Get tips on how to make the most of education benefits for veterans.
Did you know that more veterans than ever are using their education benefits? In fact, nationwide, the number of veterans using these benefits increased drastically. Taking advantage of these benefits is a great way to help ensure a successful transition back to civilian life and work toward long-term goals. From college classes to on-the-job training, a world of educational opportunities awaits veterans and their families—as does a range of benefits to help fund those opportunities.
Here is how to make the most of the benefits available to you:
1. Do your homework. Start by learning all you can about the key Department of Veterans Affairs (VA) programs available under the GI Bill, which include the following:
Post-9/11 GI Bill. This program offers 36 months of tuition and training benefits to those who served after September 10, 2001. Unused benefits can be transferred to your spouse or children.
Montgomery GI Bill. Veterans who contributed $1,200 to the program while on Active Duty can get funding for higher education and training. You may qualify for one of the four categories of eligibility, depending on when you enlisted and how long you served.
Veterans Educational Assistance Program (VEAP). If you made VEAP contributions from your military pay from April 1, 1987 onward, the government will match those amounts two-for-one, up to a maximum of $300 a month for full-time training. Benefits may be used for a college degree program, technical courses, apprenticeships and more.
Vocational Rehabilitation & Employment (VR&E). This program helps veterans with a service-connected disability prepare for and find work. Benefits include financial assistance for college, technical or business school, on-the-job training, employment counseling and rehabilitation services. Vets.gov offers an online GI Bill Comparison Tool to help you research approved education programs and estimate your benefit amounts.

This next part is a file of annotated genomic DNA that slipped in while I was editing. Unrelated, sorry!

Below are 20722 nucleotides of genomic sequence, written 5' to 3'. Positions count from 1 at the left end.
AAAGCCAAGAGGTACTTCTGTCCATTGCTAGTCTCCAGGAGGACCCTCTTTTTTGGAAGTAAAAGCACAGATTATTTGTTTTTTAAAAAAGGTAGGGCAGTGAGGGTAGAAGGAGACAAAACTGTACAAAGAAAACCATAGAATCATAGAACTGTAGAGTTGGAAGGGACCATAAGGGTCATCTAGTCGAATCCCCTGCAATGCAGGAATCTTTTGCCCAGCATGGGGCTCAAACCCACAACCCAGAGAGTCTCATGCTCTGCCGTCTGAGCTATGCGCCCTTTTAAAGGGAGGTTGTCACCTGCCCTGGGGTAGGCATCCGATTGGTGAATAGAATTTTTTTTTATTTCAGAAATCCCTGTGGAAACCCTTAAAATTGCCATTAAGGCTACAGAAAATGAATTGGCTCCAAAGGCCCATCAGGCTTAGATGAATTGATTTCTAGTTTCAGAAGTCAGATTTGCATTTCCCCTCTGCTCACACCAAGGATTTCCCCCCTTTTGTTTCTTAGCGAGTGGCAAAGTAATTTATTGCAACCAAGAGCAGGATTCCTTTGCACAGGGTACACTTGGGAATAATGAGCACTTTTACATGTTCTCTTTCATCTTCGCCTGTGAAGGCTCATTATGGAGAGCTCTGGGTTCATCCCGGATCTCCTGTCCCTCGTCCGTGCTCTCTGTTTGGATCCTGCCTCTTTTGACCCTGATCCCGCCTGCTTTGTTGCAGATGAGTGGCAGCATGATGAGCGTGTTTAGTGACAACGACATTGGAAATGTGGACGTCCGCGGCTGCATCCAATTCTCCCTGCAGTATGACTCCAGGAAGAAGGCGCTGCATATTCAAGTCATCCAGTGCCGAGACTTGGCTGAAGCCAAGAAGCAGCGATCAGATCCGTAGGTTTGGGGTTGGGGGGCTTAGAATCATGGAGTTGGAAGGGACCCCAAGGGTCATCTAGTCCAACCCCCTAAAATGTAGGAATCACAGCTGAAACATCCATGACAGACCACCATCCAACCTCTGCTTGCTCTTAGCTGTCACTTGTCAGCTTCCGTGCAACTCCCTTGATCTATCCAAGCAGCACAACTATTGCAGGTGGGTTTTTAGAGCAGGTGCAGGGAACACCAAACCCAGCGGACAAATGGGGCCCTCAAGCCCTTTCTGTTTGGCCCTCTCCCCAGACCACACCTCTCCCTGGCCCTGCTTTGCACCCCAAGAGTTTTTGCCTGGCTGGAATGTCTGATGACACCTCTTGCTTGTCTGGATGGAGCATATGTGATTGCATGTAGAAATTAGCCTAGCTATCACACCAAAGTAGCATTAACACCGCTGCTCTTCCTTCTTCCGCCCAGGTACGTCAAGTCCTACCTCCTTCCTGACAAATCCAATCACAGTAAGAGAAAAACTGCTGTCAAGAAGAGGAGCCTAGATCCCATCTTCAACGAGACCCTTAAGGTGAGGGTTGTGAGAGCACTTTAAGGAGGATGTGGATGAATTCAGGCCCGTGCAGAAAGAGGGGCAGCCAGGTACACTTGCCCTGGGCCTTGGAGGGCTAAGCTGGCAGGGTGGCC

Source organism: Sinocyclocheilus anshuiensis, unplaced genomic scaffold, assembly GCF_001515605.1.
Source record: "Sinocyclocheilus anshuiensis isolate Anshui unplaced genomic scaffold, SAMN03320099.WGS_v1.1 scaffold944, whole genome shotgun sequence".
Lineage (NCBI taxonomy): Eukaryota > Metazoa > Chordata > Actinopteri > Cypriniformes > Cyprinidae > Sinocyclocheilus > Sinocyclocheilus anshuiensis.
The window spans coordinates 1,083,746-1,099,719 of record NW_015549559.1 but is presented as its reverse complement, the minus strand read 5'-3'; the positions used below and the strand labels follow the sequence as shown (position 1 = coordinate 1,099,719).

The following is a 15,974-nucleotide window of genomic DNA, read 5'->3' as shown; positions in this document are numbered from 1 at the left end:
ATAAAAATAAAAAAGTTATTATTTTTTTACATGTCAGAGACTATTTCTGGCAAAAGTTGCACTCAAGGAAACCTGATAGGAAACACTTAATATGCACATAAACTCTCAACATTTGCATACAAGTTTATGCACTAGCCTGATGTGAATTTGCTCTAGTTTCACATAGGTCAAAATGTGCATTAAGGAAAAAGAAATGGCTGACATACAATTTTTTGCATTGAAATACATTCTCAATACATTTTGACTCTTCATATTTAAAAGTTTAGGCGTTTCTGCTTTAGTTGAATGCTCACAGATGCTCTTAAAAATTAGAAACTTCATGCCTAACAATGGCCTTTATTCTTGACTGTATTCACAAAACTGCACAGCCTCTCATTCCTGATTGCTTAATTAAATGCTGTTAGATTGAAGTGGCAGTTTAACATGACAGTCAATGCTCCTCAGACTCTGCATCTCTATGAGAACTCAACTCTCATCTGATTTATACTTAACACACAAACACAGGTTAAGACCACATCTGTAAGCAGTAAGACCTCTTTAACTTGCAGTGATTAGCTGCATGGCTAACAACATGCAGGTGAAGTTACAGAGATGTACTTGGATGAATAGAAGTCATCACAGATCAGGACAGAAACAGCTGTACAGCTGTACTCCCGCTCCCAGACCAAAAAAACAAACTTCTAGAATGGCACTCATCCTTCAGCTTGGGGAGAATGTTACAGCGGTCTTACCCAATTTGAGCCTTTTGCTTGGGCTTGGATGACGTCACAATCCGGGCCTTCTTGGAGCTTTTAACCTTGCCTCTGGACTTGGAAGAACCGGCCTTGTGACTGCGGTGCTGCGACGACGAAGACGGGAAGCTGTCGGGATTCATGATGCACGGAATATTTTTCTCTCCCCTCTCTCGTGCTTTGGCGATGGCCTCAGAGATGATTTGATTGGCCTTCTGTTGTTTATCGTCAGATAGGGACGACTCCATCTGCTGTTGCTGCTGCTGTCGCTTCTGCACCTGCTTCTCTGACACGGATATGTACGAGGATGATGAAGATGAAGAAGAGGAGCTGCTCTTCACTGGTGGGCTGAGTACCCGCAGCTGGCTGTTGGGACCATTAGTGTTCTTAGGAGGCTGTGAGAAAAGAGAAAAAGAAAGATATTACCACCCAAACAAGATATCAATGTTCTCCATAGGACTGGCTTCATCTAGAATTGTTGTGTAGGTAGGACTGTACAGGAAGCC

2. Weigh options carefully. Selecting a benefit could make you ineligible for other benefits, so choose carefully. For example, deciding to receive Post-9/11 GI Bill benefits means you’ll have to say no to Montgomery GI Bill funding.
3. Watch the clock. Once your military service ends, you have a limited time to use your education benefits—15 years for the Post-9/11 GI Bill and 10 years for the Montgomery GI Bill. However, your time limit is reset if you re-enter Active Duty for more than 90 days.
4. Follow the money. It might take some digging, but you can find a wealth of education funding out there beyond your GI Bill benefits. You may be eligible for other state, federal and private education programs and scholarships.
Starbucks® offers free college tuition to veteran employees, spouses and children at the online campus of Arizona State University. Troops to Teachers is a U.S. Department of Defense program that helps eligible veterans begin new careers as teachers. Veterans of Foreign Wars (VFW) offers veteran scholarships of up to $5,000, along with guidance on receiving VA benefits. To help you find the funding you need, try military.com’s Scholarship Finder.
5. Take time to plan. Your education benefits can be used for a range of options, from a full college degree to technical training, on-the-job apprenticeships and work-study programs, and even flight training. Having so many possibilities can seem overwhelming, so make sure you think about your personal career goals and the types of learning environments that are the best fit for you. You’ve worked hard to earn your benefits, so plan carefully to ensure you make the most of them. If you need additional financial help, consider whether a private student loan from Navy Federal is right for you.